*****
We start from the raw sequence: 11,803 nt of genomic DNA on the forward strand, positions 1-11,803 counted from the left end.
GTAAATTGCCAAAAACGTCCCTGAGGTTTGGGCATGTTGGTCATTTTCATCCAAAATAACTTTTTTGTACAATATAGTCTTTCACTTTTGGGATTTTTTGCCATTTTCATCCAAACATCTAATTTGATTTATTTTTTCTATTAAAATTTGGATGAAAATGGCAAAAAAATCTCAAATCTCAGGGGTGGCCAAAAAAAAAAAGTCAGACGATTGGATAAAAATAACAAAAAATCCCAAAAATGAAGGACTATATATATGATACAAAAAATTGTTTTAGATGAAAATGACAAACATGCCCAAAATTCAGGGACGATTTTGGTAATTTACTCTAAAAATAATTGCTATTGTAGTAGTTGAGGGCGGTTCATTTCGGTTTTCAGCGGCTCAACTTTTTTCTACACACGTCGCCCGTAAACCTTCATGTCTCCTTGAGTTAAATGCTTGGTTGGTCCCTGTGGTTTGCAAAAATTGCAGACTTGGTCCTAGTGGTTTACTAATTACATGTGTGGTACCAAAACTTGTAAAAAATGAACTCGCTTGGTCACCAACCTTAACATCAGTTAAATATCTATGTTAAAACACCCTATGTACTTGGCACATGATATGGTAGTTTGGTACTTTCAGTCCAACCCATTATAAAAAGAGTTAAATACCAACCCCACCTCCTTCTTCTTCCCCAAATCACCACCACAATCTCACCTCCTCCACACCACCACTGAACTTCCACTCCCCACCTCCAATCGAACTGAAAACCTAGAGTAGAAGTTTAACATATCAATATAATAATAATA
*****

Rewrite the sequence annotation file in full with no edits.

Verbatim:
We start from the raw sequence: 11,803 nt of genomic DNA on the forward strand, positions 1-11,803 counted from the left end.
GTAAATTGCCAAAAACGTCCCTGAGGTTTGGGCATGTTGGTCATTTTCATCCAAAATAACTTTTTTGTACAATATAGTCTTTCACTTTTGGGATTTTTTGCCATTTTCATCCAAACATCTAATTTGATTTATTTTTTCTATTAAAATTTGGATGAAAATGGCAAAAAAATCTCAAATCTCAGGGGTGGCCAAAAAAAAAAAGTCAGACGATTGGATAAAAATAACAAAAAATCCCAAAAATGAAGGACTATATATATGATACAAAAAATTGTTTTAGATGAAAATGACAAACATGCCCAAAATTCAGGGACGATTTTGGTAATTTACTCTAAAAATAATTGCTATTGTAGTAGTTGAGGGCGGTTCATTTCGGTTTTCAGCGGCTCAACTTTTTTCTACACACGTCGCCCGTAAACCTTCATGTCTCCTTGAGTTAAATGCTTGGTTGGTCCCTGTGGTTTGCAAAAATTGCAGACTTGGTCCTAGTGGTTTACTAATTACATGTGTGGTACCAAAACTTGTAAAAAATGAACTCGCTTGGTCACCAACCTTAACATCAGTTAAATATCTATGTTAAAACACCCTATGTACTTGGCACATGATATGGTAGTTTGGTACTTTCAGTCCAACCCATTATAAAAAGAGTTAAATACCAACCCCACCTCCTTCTTCTTCCCCAAATCACCACCACAATCTCACCTCCTCCACACCACCACTGAACTTCCACTCCCCACCTCCAATCGAACTGAAAACCTAGAGTAGAAGTTTAACATATCAATATAATAATAATA